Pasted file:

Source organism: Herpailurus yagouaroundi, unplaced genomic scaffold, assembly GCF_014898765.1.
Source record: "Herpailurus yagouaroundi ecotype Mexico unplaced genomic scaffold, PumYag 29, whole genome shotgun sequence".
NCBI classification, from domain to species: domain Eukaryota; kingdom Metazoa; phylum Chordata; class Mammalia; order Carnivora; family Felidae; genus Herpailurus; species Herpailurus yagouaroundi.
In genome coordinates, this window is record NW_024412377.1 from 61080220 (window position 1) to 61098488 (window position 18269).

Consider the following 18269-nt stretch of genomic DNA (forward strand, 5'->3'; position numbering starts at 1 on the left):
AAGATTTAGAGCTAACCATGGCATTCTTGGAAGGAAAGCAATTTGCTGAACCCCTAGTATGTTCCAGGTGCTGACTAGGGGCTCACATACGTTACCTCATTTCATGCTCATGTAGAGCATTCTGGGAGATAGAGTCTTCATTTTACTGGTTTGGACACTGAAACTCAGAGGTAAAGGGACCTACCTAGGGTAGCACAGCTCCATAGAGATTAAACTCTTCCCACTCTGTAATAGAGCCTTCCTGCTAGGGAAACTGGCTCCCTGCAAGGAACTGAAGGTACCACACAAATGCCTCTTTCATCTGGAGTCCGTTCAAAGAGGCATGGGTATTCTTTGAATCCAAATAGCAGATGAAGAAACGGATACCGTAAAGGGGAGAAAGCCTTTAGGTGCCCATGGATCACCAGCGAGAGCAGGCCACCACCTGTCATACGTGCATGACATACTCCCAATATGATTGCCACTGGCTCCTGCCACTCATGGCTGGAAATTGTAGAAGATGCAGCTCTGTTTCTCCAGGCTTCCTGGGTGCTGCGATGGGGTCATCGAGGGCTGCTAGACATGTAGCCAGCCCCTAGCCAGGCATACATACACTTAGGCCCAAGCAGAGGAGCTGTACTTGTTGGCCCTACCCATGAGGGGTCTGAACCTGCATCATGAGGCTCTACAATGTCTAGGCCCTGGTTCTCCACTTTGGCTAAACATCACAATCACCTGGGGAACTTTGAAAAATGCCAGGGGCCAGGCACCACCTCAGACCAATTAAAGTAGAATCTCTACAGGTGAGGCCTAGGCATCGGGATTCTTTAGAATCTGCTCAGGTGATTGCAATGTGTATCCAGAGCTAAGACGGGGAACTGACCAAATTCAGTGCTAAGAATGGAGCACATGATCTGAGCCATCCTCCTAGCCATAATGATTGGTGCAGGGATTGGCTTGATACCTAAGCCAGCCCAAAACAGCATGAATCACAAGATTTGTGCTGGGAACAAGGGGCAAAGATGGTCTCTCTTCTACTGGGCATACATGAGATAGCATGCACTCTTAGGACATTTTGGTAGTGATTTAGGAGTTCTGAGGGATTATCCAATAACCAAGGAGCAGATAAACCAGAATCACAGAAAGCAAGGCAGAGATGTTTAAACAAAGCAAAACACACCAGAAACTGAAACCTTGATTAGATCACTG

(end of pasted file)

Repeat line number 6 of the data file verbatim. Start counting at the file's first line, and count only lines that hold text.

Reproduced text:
AAGATTTAGAGCTAACCATGGCATTCTTGGAAGGAAAGCAATTTGCTGAACCCCTAGTATGTTCCAGGTGCTGACTAGGGGCTCACATACGTTACCTCATTTCATGCTCATGTAGAGCATTCTGGGAGATAGAGTCTTCATTTTACTGGTTTGGACACTGAAACTCAGAGGTAAAGGGACCTACCTAGGGTAGCACAGCTCCATAGAGATTAAACTCTTCCCACTCTGTAATAGAGCCTTCCTGCTAGGGAAACTGGCTCCCTGCAAGGAACTGAAGGTACCACACAAATGCCTCTTTCATCTGGAGTCCGTTCAAAGAGGCATGGGTATTCTTTGAATCCAAATAGCAGATGAAGAAACGGATACCGTAAAGGGGAGAAAGCCTTTAGGTGCCCATGGATCACCAGCGAGAGCAGGCCACCACCTGTCATACGTGCATGACATACTCCCAATATGATTGCCACTGGCTCCTGCCACTCATGGCTGGAAATTGTAGAAGATGCAGCTCTGTTTCTCCAGGCTTCCTGGGTGCTGCGATGGGGTCATCGAGGGCTGCTAGACATGTAGCCAGCCCCTAGCCAGGCATACATACACTTAGGCCCAAGCAGAGGAGCTGTACTTGTTGGCCCTACCCATGAGGGGTCTGAACCTGCATCATGAGGCTCTACAATGTCTAGGCCCTGGTTCTCCACTTTGGCTAAACATCACAATCACCTGGGGAACTTTGAAAAATGCCAGGGGCCAGGCACCACCTCAGACCAATTAAAGTAGAATCTCTACAGGTGAGGCCTAGGCATCGGGATTCTTTAGAATCTGCTCAGGTGATTGCAATGTGTATCCAGAGCTAAGACGGGGAACTGACCAAATTCAGTGCTAAGAATGGAGCACATGATCTGAGCCATCCTCCTAGCCATAATGATTGGTGCAGGGATTGGCTTGATACCTAAGCCAGCCCAAAACAGCATGAATCACAAGATTTGTGCTGGGAACAAGGGGCAAAGATGGTCTCTCTTCTACTGGGCATACATGAGATAGCATGCACTCTTAGGACATTTTGGTAGTGATTTAGGAGTTCTGAGGGATTATCCAATAACCAAGGAGCAGATAAACCAGAATCACAGAAAGCAAGGCAGAGATGTTTAAACAAAGCAAAACACACCAGAAACTGAAACCTTGATTAGATCACTG